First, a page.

3 Reasons to Run That Have Nothing to Do With Fitness

By Genevieve Cunningham

Opinions on running generally fall into one of two categories. There are those who love the sport, and there are those who wish it would die a slow and painful death. There is very rarely any in-between. It’s easy to see why running invokes such passion. It’s tough! But, if you aren’t in the former group, it might be time to give running another chance. Like it or not, running is incredibly good for you in numerous ways. Check out these three reasons to pick up running that have nothing to do with fitness, and a few tips for starting out if you’re not the biggest fan.

Running Lifts Moods

If you hate running, this won’t work the first time. But over time, you may find that running lifts your spirits. Running produces adrenaline and endorphins, both of which work hand in hand to create good moods. Just be sure and give this some time to kick in. You’ll have to stifle your hatred for running (or at least dull the edges) before these benefits are seen.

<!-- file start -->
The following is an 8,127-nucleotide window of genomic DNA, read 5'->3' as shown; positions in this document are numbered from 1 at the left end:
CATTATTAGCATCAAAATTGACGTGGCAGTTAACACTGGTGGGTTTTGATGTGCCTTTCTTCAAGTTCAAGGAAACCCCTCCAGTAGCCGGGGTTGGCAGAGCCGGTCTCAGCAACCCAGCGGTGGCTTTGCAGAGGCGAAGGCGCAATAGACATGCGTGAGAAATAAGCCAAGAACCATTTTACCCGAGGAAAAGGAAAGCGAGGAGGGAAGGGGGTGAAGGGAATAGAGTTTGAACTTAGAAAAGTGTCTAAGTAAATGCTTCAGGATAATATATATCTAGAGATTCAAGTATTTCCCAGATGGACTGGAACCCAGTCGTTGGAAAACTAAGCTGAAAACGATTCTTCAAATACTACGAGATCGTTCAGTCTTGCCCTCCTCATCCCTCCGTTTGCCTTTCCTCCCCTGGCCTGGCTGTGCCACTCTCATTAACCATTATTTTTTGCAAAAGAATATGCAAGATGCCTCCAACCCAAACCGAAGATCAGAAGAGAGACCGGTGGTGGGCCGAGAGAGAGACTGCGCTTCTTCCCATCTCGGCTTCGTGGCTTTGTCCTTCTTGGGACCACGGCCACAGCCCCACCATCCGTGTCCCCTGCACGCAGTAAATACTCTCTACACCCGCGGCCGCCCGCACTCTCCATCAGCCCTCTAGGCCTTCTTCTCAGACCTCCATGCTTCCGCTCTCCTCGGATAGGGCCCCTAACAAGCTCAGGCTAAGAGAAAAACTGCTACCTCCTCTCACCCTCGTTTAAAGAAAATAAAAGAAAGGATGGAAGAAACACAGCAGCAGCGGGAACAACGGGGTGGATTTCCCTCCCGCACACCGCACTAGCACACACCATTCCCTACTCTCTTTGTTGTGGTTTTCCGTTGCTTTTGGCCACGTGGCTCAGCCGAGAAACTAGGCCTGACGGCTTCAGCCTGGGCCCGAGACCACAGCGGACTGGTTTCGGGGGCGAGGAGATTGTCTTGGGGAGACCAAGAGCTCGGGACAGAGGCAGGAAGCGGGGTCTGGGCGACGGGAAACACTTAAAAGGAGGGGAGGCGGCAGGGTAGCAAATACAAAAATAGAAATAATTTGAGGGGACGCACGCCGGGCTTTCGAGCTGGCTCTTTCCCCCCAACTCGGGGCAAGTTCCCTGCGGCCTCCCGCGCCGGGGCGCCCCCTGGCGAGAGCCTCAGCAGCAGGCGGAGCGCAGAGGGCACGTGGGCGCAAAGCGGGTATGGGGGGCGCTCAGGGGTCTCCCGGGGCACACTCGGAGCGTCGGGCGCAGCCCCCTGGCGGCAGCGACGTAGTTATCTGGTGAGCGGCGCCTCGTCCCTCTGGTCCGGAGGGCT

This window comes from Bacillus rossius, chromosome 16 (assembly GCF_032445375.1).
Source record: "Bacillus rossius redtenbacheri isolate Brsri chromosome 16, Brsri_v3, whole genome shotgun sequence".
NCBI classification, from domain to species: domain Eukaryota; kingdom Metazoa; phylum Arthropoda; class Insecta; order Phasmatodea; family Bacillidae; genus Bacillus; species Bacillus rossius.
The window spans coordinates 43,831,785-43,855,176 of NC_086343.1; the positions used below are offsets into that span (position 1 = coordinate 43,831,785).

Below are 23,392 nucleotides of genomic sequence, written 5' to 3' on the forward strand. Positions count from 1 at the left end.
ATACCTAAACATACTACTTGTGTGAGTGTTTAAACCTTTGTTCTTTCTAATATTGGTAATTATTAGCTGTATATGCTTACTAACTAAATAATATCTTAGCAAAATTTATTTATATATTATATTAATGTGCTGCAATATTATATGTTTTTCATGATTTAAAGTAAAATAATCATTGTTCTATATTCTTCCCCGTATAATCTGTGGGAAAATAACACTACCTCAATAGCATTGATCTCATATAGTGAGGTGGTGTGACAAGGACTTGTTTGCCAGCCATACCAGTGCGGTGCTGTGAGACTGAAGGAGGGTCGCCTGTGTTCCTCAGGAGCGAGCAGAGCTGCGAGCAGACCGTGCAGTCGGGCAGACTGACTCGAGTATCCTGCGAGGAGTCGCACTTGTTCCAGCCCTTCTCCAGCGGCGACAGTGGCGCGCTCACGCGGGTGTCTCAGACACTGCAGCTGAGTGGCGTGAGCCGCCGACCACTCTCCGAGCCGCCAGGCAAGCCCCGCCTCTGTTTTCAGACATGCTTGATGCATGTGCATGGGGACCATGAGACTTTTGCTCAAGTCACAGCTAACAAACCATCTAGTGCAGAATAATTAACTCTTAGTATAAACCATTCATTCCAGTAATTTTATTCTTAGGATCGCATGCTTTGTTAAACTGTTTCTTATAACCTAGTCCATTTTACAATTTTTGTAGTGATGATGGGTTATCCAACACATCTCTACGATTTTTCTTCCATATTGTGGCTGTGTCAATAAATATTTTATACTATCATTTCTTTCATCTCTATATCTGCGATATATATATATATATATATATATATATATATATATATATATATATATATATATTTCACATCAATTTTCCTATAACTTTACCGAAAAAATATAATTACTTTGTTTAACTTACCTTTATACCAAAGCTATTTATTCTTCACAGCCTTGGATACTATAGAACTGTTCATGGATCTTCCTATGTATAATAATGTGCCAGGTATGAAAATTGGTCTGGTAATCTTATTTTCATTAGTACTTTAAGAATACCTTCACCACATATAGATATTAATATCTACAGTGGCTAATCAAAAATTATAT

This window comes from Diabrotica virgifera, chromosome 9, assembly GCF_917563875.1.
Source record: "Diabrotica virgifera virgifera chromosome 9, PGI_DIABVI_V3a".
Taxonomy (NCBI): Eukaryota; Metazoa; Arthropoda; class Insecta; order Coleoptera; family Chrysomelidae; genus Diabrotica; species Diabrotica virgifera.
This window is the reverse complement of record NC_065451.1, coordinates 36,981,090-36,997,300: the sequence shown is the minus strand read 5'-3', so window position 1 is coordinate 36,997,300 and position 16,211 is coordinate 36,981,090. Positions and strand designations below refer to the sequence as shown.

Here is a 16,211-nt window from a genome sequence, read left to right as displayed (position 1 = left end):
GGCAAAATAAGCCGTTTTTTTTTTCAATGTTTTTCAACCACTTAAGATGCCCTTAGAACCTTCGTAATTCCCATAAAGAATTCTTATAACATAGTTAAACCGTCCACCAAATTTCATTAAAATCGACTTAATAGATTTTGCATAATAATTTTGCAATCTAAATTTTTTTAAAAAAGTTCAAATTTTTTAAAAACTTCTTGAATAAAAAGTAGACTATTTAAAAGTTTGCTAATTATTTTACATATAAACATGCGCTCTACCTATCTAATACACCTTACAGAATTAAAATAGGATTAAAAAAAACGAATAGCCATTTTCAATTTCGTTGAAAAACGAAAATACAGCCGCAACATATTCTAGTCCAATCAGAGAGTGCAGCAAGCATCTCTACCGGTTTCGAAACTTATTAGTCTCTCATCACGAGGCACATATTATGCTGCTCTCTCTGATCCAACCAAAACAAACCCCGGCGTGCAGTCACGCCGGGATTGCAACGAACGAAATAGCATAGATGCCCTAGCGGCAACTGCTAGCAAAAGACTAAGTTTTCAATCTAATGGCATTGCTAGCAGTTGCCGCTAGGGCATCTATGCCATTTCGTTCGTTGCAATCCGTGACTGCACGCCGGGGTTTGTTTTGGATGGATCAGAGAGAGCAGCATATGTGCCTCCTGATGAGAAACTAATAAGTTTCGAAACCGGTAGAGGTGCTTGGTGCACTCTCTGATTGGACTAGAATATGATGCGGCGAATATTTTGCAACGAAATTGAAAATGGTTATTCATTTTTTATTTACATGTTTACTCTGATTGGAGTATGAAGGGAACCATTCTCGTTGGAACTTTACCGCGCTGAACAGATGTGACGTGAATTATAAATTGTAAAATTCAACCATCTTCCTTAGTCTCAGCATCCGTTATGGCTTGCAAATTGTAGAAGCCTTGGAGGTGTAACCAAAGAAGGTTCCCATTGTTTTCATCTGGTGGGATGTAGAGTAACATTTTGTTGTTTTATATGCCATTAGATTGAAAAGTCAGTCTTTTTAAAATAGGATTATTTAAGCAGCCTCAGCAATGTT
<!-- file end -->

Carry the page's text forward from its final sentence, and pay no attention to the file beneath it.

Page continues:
Running Boosts Energy

This is another that might take some time, but will definitely be worth it in the long run. The first time, it will feel as though you’ve put your body through the ringer. You’ll be exhausted and completely drained. But the more that you run, the more you’ll notice a rise in your natural energy level.

You’ll Be a Part of the Group

Running is a thing. People who do it become part of a group: The group of runners. It doesn’t matter how far or how fast you run, if you run on a regular basis, you’re part of the group. While that may not seem like much now, for most people it becomes a source of pride, as being a runner proves that you are tough, dedicated, and serious about your health.

Tips for Getting Started

Even with the obvious physical and these less obvious lifestyle benefits, running is a hard habit to keep up. Check out these tips for getting started.

  • Go Slow - Don’t even think about sprinting. Take your walk to a fast walk, and eventually your fast walk to a slow jog.

  • Set a Timer - The first time you run, go for one minute, maybe two. Gradually and slowly add time.

  • Don’t Do It Every Day - Start with two or three times a week and build from there. The less you do in the beginning, the more likely it is to stick.

Running is a great workout for both the mind and body. If you can find the motivation to give it a try, you might find these and other benefits make it worth your time and effort.

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